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Researchers Combine Sequencing, CGH Arrays to Analyze and Annotate a Korean Genome

NEW YORK (GenomeWeb News) — An international team led by researchers at Seoul National University has sequenced and annotated the genome of a Korean individual — the second Korean genome to be sequenced in recent months and the seventh complete human genome to be published in the past two years.

In a paper published in this week's Nature, the researchers, led by Jeong-Sun Seo of the Genomic Medicine Institute at Seoul National University, describe how they used a combination of whole-genome shotgun sequencing, targeted bacterial artificial chromosome sequencing, and microarray-based comparative genomic hybridization analysis to analyze and annotate the genome of the individual, known as AK1.

"This combination of approaches improved the accuracy of SNP, indel, and CNV detection, and will assist in the assembly of contiguous sequences," the researchers wrote in the paper.

The team used two strategies for DNA sequencing on the Illumina Genome Analyzer: First, 390 genomic regions that are known to harbor copy number variants were sequenced at an average of 151-fold coverage. Next, the researchers performed whole-genome sequencing for the entire genome at an average depth of 27.8-fold. The sequencing took six weeks and cost $200,000, the researchers said.

After aligning the genome to the National Center for Biotechnology Information's reference, the team determined that there were around 3.45 million SNPs in AK1's genome, of which around 590,000 were novel and 10,162 were non-synonymous.

These results are in line with the findings of researchers from Korea's Gachon University of Medicine and Science and the Korean BioInformation Center, which published the genome of another Korean individual, SJK, in Genome Research in May. That team, which also used an Illumina Genome Analyzer, identified about 3.4 million SNPs in SJK's genome, of which about 420,000 were novel and around 9,500 were non-synonymous.

Seo and his colleagues also compared AK1's genome to that of the previously published genomes of James Watson, Craig Venter, a Chinese individual dubbed YH, and the Yoruban HapMap sample known as NA18507. They found that the number of SNPs in the genome of AK1 was "similar" to that of Watson, but higher than Venter and Chinese YH, and less than NA18507, "which may reflect differences in technical procedures or inter-individual variability."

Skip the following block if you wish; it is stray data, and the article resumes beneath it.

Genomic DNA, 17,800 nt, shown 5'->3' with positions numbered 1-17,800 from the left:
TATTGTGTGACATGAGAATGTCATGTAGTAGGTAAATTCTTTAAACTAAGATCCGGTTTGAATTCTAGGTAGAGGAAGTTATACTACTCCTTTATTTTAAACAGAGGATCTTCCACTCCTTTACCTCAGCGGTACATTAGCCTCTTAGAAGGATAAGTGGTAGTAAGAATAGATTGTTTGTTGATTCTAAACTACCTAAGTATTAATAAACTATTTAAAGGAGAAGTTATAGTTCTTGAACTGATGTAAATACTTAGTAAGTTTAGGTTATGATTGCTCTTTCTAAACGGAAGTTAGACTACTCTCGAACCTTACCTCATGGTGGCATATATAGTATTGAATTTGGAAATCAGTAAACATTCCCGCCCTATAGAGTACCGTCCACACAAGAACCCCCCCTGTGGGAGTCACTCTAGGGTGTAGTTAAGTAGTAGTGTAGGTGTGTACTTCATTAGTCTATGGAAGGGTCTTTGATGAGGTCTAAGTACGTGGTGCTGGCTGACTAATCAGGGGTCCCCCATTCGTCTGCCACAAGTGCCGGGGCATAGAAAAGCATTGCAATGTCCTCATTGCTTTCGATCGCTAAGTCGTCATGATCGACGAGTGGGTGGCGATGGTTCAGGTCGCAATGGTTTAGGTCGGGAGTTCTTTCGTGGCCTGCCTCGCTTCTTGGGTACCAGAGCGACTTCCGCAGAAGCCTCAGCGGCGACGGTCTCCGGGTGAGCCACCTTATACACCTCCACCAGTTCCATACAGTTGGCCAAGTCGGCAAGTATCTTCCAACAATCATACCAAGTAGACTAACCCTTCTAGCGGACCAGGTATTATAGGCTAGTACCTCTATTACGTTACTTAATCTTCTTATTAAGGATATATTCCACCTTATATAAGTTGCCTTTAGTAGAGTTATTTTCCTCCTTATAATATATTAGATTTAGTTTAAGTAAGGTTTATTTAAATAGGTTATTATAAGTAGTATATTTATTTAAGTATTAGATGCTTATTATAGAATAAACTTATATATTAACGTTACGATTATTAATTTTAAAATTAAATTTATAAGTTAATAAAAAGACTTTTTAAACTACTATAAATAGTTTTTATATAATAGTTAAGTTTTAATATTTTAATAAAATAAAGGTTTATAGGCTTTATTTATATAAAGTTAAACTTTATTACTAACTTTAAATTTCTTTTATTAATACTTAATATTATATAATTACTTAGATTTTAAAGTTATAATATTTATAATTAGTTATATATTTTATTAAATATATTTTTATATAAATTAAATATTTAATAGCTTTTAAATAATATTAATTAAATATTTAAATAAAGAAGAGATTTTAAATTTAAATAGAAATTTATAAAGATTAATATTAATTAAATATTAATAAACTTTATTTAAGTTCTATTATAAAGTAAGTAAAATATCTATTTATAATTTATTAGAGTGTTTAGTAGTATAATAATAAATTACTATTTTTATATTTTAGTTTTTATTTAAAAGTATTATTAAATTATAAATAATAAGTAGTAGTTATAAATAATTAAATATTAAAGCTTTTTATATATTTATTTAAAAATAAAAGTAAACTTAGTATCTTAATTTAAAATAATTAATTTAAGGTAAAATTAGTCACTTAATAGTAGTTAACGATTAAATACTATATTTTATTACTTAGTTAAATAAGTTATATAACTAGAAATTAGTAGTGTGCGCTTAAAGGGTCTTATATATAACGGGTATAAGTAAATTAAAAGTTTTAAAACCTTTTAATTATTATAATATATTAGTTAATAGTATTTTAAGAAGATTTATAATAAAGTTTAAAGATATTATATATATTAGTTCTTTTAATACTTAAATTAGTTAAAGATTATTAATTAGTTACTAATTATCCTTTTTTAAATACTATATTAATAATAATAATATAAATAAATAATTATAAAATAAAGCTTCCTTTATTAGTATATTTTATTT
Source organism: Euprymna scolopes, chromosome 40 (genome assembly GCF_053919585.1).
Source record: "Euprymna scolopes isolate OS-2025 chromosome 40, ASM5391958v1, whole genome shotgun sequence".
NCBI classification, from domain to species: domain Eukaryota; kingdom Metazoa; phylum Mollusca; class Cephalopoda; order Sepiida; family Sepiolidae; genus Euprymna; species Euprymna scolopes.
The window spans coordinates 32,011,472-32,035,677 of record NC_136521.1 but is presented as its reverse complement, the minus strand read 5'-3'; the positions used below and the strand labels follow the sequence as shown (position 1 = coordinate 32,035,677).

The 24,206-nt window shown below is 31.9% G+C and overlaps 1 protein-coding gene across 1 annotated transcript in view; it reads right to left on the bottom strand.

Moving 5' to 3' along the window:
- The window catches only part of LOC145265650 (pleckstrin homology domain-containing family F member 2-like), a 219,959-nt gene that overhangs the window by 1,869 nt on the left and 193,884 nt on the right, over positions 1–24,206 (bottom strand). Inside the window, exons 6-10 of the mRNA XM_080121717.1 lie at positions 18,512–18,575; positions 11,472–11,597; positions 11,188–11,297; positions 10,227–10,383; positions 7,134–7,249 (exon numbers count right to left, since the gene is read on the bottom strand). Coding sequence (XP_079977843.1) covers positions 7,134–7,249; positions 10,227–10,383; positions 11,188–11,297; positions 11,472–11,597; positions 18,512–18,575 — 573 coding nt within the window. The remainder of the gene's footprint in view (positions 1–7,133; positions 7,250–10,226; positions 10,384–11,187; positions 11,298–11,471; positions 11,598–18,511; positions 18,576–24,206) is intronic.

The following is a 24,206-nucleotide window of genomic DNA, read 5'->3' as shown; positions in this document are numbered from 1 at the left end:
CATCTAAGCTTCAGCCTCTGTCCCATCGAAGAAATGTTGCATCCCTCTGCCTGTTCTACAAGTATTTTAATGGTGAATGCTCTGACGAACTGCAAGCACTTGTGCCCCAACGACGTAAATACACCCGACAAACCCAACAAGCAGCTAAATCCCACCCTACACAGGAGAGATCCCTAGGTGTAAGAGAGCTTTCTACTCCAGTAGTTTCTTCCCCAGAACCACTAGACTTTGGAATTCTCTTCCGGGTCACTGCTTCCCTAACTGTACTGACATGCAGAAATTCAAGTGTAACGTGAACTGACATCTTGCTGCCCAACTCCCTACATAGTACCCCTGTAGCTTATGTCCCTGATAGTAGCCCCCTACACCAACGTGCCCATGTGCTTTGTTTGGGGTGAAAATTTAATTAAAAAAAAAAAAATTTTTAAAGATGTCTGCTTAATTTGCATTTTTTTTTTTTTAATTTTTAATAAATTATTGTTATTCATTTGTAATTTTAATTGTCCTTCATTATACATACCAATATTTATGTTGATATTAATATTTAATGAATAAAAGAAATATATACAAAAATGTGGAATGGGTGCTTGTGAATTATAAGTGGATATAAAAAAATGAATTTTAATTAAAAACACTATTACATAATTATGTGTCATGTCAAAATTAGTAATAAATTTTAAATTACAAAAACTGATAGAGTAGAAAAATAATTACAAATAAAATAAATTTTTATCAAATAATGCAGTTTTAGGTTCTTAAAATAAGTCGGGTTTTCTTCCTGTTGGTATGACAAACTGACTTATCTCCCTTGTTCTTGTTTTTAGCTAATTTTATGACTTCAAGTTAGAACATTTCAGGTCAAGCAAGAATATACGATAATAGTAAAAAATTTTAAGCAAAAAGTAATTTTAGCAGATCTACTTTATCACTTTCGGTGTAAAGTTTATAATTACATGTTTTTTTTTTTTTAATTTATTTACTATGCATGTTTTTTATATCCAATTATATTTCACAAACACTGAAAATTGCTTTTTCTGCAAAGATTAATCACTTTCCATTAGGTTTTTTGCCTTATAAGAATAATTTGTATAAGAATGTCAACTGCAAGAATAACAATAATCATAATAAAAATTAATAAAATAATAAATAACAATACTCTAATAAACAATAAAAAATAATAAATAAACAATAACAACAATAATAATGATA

Venter's genome was sequenced using Sanger technology, Watson's genome was analyzed with the Roche/454 Genome Sequencer, and both the Han Chinese and Yoruban genomes were sequenced on Illumina's Genome Analyzer.

In a comparison to the 9.5 million SNPs detected in all five sequenced genomes, 21 percent were unique to AK1 and 8 percent were shared by all of them, the researchers wrote. Around 2.1 million AK1 SNPs were heterozygous, "yielding a higher SNP diversity than in the Venter, Watson or YH genomes, but less than the Yoruba individual."

The researchers noted that "sequencing of other genomes using uniform technical procedures is warranted to evaluate the proportion of genetic variance explained by differences within and between human populations."

The researchers detected 170,202 indels in AK1's genome of a size range between -29 and +5 nucleotides. This was lower than the findings reported by the Gachon University team, which identified 342,965 indels in the range of -29 to +14 nucleotides in SJK.

The Seoul National University team also used several "complementary" approaches to detect CNVs, including deep sequencing, a custom-designed CGH array with more than 24 million probes, and genotyping arrays. They initially identified 1,237 CNV regions, but used "conservative" criteria to whittle that down to 238 deletions ranging from 277 bases to 196,900 bases and totaling 2.4 megabases, and 77 copy number gains, totaling 7 megabases. Of these CNVs, 148 of the deletions and 33 of the gains were not in the Database of Genomic Variants and are considered to be novel.